The SUBSET SUM problem states that:
Given finite set S of integers, is there a subset whose sum is exactly t?
Can someone show me why verification is simpler than decision for this problem?
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If anybody could show you that verification is simpler than decision, then she would be famous, having solved the P vs. NP problem.
For SUBSET-SUM, verification means that given a set $S$ which has a subset summing to $t$, someone can convince you easily that this is the case. The way she would do it is by giving you a subset of $S$ summing to $t$.
In contrast, decision means given a set $S$ and a target $t$, decide whether there is a subset of $S$ that sums to $t$. Nobody knows how to do it efficiently, and we conjecture that there is in fact no way to do it efficiently.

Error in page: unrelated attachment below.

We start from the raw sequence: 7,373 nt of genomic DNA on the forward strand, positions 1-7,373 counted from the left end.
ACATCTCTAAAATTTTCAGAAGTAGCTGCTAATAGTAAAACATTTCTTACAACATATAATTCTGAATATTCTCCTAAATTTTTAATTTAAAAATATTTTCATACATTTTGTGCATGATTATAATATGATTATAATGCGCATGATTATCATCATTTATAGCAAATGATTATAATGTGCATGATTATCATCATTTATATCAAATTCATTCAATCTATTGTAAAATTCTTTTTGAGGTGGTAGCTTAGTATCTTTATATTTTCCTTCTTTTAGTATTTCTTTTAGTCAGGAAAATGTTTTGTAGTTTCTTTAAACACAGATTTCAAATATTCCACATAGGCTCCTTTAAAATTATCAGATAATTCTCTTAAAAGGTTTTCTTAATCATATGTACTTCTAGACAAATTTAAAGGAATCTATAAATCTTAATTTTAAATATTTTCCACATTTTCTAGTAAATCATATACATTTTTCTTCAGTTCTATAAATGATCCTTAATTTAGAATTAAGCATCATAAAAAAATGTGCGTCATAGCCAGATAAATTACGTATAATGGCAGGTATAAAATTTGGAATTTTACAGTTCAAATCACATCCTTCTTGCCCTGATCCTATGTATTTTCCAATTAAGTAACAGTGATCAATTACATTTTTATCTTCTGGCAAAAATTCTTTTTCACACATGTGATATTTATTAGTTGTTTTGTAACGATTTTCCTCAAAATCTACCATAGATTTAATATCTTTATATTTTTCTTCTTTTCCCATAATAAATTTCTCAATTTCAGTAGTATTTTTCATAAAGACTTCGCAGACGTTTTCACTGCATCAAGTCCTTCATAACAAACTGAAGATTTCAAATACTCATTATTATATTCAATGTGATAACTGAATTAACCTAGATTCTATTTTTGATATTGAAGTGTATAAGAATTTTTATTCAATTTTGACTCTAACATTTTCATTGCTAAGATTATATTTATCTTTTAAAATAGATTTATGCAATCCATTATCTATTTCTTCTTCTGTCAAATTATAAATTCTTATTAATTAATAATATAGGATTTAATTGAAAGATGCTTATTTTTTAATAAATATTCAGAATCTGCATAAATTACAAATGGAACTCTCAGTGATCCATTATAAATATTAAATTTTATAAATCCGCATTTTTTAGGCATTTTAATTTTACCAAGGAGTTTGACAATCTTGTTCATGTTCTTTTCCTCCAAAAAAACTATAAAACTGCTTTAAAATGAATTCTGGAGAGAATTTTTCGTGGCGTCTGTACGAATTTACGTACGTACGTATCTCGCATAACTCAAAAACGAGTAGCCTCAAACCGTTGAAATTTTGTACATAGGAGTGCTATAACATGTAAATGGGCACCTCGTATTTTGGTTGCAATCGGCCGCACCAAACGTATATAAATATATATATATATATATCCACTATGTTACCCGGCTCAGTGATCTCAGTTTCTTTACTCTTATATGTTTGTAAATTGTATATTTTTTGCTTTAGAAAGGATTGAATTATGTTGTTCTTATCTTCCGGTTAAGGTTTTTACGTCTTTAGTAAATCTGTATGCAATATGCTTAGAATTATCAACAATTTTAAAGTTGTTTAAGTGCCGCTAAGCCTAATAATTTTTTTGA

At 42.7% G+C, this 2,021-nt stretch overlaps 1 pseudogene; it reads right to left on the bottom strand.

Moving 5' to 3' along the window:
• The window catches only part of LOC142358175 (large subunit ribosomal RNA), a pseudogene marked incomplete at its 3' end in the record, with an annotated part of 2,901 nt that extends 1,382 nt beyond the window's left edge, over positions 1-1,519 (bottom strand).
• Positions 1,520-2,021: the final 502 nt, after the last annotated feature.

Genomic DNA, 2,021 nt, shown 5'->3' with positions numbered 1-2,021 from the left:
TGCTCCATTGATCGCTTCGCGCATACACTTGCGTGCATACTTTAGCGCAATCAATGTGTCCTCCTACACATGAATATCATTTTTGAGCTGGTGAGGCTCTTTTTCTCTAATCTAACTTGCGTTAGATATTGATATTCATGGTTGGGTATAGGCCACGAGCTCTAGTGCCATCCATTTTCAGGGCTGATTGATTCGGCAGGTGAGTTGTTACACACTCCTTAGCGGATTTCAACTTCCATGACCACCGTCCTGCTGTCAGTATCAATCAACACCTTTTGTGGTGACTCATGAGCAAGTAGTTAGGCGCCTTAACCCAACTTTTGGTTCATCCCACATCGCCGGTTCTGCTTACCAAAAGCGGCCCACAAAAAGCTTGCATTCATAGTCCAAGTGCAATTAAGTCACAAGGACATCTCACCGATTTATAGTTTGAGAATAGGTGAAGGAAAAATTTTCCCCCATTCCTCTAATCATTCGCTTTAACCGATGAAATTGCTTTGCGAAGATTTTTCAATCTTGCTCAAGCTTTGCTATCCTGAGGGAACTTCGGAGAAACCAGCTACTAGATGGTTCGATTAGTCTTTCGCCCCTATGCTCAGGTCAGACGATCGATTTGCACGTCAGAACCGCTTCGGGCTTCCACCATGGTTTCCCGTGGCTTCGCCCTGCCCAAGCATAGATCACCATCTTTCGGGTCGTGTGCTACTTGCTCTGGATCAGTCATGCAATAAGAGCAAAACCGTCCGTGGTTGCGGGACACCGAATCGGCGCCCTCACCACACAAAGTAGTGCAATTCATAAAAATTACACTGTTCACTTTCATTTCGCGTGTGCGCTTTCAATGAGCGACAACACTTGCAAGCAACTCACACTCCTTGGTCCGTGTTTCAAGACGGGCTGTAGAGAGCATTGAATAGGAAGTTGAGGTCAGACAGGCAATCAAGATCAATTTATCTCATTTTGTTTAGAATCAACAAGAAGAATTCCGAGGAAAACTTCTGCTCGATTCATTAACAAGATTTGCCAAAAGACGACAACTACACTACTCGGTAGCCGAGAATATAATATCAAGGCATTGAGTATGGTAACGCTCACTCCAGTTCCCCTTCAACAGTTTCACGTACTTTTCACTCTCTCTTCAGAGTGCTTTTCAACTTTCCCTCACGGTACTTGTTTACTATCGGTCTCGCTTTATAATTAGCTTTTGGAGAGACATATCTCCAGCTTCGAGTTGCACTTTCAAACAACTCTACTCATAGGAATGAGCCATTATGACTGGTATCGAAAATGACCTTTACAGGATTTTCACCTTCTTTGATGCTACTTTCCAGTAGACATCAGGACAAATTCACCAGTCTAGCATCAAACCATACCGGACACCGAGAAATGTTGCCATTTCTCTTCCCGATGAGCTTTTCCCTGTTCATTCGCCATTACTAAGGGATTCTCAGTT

A related problem is co-verification: given a set $S$ which has no subset summing to $t$, we want someone to convince us easily that this is the case. Nobody has any idea how such a convincing argument would look like, and we conjecture that there such convincing arguments don't in fact exist (in general). This is the NP vs. coNP problem.